William Meredith raised his friend's crossbow for the first time and fired twice. He moved his target back 15 yards and shot again.
This time the bow's string cut through his left thumb, shaving off the top half an inch.
"It was like cutting warm butter," said Meredith, who works in commercial janitorial management in McKinney, Texas.
He vowed never to pick up a crossbow again. He tries not to even look at them.
Meredith, 42, and more than a dozen others with severed thumbs nationwide are suing Barnett Outdoors, a hunting crossbow manufacturer based in Tarpon Springs. At least 15 cases have been filed, with four new ones in July. Most of the cases are still open. The company declined to comment on pending litigation.
Thanks to The Hunger Games and The Walking Dead, there is no shortage of beginners eager to try out crossbows, said William Pimm, president of National Crossbowmen of the USA.
"The market that Barnett really goes to is beginners, because you're talking about a lower-priced crossbow," he said. "Those are the ones who need the education."
No federal agency regulates crossbow safety, so manufacturers and retailers are not required to sell products with thumb guards. Some experienced shooters make their own, and higher-end manufacturers include safety mechanisms on some models.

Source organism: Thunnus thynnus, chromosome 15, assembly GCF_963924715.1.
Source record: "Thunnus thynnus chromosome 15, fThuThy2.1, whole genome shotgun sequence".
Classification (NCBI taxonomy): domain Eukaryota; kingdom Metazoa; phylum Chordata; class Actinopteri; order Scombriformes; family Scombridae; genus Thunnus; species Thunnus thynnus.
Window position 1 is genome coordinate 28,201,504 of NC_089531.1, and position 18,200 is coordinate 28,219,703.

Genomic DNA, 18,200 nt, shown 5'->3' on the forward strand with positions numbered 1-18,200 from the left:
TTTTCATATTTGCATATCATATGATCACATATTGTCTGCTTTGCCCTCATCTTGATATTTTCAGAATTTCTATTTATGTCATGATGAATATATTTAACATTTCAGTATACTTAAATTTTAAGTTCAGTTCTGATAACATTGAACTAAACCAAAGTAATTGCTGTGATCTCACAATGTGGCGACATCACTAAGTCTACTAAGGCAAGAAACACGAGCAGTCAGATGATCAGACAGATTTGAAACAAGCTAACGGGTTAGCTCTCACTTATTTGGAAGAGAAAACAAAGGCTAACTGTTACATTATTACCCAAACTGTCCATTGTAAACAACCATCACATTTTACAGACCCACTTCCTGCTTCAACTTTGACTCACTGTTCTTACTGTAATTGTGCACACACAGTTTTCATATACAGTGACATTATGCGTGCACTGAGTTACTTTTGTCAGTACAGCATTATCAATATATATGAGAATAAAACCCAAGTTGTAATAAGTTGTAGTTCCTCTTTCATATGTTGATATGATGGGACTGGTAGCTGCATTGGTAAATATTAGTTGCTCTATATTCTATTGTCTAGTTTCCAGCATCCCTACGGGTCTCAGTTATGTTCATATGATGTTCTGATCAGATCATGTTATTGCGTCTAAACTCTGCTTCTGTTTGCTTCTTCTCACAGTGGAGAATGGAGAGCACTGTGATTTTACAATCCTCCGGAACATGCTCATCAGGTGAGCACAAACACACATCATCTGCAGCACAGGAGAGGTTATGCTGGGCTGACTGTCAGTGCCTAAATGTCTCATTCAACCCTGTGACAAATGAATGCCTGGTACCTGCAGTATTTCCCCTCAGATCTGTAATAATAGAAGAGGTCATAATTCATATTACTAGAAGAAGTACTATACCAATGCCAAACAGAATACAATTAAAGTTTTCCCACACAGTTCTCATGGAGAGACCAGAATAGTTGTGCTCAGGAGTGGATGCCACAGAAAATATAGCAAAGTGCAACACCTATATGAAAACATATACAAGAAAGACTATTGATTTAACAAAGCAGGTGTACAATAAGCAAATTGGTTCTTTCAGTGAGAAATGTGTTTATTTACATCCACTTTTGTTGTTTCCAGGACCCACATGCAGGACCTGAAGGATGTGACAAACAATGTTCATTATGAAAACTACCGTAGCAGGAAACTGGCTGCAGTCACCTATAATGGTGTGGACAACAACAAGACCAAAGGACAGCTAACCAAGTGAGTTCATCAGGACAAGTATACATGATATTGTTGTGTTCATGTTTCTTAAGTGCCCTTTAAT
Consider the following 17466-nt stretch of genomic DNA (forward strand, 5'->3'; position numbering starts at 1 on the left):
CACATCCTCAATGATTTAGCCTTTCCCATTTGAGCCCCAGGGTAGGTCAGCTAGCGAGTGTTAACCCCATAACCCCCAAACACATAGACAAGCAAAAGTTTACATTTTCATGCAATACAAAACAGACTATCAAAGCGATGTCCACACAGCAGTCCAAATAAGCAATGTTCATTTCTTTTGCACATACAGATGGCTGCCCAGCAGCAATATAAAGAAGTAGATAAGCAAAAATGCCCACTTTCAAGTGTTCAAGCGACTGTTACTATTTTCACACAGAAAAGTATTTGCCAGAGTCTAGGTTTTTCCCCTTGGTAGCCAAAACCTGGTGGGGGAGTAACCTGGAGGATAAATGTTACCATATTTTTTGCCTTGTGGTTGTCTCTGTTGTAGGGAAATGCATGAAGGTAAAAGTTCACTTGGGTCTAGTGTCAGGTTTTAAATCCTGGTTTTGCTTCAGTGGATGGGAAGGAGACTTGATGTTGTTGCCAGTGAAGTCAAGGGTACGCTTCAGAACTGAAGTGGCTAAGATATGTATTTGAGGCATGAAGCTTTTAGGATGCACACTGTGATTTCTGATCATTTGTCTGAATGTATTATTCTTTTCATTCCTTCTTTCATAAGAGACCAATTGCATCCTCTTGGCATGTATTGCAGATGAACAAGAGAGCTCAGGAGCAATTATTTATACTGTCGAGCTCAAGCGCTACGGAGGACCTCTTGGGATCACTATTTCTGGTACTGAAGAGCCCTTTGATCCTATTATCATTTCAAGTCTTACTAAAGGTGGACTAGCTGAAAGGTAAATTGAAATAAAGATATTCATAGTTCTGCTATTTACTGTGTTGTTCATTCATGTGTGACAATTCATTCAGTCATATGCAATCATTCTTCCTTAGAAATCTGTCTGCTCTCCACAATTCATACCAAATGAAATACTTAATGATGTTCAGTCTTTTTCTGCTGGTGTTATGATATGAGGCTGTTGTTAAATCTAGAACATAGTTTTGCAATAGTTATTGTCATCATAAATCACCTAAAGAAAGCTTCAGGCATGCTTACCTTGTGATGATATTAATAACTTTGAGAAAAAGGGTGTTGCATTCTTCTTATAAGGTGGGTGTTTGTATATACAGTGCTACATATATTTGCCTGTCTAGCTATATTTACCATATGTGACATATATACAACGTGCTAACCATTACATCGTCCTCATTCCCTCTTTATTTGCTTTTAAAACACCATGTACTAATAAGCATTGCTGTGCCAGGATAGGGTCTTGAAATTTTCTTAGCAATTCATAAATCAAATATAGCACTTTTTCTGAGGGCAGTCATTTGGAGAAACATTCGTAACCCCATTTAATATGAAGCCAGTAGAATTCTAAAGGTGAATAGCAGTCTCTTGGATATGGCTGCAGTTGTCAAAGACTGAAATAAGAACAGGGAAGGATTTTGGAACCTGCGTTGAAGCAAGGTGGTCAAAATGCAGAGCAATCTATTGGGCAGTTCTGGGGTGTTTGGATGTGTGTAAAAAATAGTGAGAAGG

Warnings on bows aren't common, and neither are retailer-provided lessons for first-time shooters, Pimm said. Instinctively, many beginners place their hands higher up on the bow, as they would when shooting a rifle.
Barnett's Jackal hunting crossbow, which goes for $349, is the most frequently cited weapon in the lawsuits, but shooters filing lawsuits say they have also been injured by other models.
Meredith was new to crossbows, but even experienced shooters can wind up injured. Kevin Lilly of Rossville, Ga., severed his thumb with a Jackal at age 35 during target practice, with 20 years of shooting behind him. The first shot with his new crossbow shattered his thumb.
"The doctor said it was like a 250-pound man taking a 10-pound sledgehammer and hitting my thumb," he said.
Lilly's thumb joint is now fused, which restricts his range of motion. He can't handle a lot of tasks for the roofing business he has run with his father for 20 years.
While Lilly and so many others wait for their lawsuits to be resolved, Meredith has his legal closure. Last year, Barnett and Meredith came to a settlement; the details are confidential.
"I just want them to make the safety changes necessary to protect the public," said Meredith, who added that he's not bitter, just hopeful for higher quality products.
The accident left Meredith with nerve damage. In five-second spurts, a painful tingling sensation radiates throughout his thumb. His loss of dexterity sometimes trips him up, like when he goes to fasten his top button so he can wear a tie.
"You're looking at an appendage partially gone,'' he said. It's "nothing that I wish on my worst enemy."
Times researcher Carolyn Edds contributed to this report. Contact Julie Kliegman at firstname.lastname@example.org or (727) 445-4159. Follow @jmkliegman.